Leaders have ensured that pupils with SEND are swiftly identified and receive the specialist support that they need. Staff are knowledgeable about these pupils.

They ensure that pupils with SEND are helped to access the same curriculum as their peers.

Pupils are supportive of each other and are confident to share their views and opinions. They try hard to embody the school's values of 'love, faith, respect, perseverance and service' in their behaviour and through their positive attitudes to learning.

The wider development of pupils is prioritised. Pupils enjoy visits to museums and places of interest. Leaders organise these with the aim of bringing learning to life.

Leaders and staff also organise many enrichment activities in school. Provision in sport and music is rich and well planned. For example, pupils can learn the piano and ukulele.

Pupils are also proud to represent their school in sports competitions.

The board of trustees, with the support of the diocese, has worked quickly to ensure the school has stable leadership. This has kept staff morale high.

Staff work well together and are a strong team. They feel that school leaders are mindful of their well-being and have made positive changes to manage workload.

Safeguarding

The arrangements for safeguarding are effective.

Pupils' well-being and safety are a priority. The whole staff team is trained and skilled in helping to keep pupils safe. Appropriate pre-employment checks are carried out on adults who work in the school.

Staff are vigilant in identifying signs that a pupil may need help. They know how to report concerns and the procedures they need to follow. Systems in place are robust and ensure that leaders and staff identify and support any pupils at risk of harm.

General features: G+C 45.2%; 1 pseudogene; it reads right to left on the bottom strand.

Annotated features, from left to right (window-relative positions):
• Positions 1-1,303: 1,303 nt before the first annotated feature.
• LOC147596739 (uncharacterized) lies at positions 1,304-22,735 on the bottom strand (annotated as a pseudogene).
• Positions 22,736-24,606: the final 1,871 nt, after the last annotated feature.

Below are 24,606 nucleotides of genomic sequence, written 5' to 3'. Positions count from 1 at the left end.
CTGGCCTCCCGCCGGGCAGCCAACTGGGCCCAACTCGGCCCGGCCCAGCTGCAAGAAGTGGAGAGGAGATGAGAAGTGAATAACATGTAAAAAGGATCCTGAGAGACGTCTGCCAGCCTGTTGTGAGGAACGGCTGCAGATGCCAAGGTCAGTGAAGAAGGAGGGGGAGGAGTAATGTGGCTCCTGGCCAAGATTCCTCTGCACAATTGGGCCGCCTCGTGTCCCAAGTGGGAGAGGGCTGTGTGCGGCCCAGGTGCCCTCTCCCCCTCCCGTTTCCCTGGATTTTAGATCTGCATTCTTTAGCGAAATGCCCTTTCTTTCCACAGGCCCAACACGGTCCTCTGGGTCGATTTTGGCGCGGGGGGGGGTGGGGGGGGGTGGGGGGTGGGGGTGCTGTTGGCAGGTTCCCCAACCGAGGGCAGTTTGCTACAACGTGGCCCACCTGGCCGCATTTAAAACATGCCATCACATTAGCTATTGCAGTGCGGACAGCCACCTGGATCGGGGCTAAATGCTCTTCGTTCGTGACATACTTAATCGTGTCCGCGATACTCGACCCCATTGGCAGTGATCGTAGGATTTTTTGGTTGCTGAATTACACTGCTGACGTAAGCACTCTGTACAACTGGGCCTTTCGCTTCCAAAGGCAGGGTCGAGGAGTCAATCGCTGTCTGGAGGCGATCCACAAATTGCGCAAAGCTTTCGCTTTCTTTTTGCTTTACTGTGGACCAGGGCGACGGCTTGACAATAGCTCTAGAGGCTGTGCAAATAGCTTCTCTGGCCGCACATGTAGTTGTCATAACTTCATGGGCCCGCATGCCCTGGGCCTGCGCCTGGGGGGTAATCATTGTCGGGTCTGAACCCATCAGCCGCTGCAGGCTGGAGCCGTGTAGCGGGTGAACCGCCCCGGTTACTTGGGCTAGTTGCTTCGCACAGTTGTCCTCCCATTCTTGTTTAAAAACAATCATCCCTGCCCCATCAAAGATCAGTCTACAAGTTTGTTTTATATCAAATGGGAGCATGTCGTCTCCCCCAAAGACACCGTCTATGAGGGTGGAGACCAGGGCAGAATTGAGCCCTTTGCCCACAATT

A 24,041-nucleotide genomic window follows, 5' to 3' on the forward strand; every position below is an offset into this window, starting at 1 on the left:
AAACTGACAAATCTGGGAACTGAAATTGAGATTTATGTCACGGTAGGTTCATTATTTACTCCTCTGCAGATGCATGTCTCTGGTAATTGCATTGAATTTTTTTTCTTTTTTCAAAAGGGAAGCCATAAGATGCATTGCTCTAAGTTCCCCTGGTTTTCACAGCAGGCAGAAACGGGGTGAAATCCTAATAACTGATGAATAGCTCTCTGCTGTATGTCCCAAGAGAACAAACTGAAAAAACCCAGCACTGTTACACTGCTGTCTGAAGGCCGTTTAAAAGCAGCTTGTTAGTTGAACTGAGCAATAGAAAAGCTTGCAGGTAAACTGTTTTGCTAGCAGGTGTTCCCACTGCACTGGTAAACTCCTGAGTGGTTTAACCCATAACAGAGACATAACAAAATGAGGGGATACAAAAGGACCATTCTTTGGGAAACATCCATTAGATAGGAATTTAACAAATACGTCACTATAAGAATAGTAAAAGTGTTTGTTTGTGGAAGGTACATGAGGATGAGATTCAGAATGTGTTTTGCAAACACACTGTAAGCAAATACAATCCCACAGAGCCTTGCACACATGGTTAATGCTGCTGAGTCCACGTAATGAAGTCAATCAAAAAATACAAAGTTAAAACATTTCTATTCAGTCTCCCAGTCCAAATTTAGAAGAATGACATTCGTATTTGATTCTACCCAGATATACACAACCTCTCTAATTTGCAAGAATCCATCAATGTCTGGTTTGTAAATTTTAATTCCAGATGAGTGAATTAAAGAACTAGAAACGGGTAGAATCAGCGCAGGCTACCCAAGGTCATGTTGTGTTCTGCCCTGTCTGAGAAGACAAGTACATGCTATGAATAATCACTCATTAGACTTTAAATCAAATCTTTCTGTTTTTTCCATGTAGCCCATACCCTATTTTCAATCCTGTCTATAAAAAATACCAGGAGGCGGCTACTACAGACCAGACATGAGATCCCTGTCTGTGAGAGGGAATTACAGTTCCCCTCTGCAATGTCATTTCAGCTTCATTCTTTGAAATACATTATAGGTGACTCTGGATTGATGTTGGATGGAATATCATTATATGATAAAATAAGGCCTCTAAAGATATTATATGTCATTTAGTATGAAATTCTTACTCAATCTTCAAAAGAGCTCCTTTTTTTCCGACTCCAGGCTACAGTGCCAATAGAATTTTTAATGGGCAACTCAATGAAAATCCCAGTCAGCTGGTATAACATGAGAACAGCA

The curriculum is designed to help pupils know how to keep themselves safe. For example, pupils learn about the potential dangers they could come across when they are using the internet. They have received regular online safety training and know how to report any issues or concerns.

What does the school need to do to improve?

(Information for the school and appropriate authority)

• In most subjects, leaders have identified the important ideas that pupils should learn. However, this is not the case in a small number of subjects. Where these ideas have not been clarified, pupils do not develop a rich and deep body of knowledge.

Leaders should ensure that they are explicit about what pupils should learn and remember in all subjects. They should ensure that teachers check pupils' understanding of important ideas across the curriculum, and when needed, address pupils' misconceptions. ? Weaker readers receive regular extra support, but in a few instances this support is not sharply focused on the things that pupils need the most practise with.

This affects how well pupils are able to strengthen their reading fluency. Leaders should ensure that all weaker readers have well-targeted opportunities to revisit and practise their phonics in order to support their early reading.

Background

When we have judged a school to be good, we will then normally go into the school about once every four years to confirm that the school remains good.

This is called an ungraded inspection, and it is carried out under section 8 of the Education Act 2005. We do not give graded judgements on an ungraded inspection. However, if we find evidence that a school would now receive a higher or lower grade, then the next inspection will be a graded inspection, which is carried out under section 5 of the Act.

Usually this is within one to two years of the date of the ungraded inspection. If we have serious concerns about safeguarding, behaviour or the quality of education, we will deem the ungraded inspection a graded inspection immediately.

This is the first ungraded inspection since we judged the school to be good in July 2017.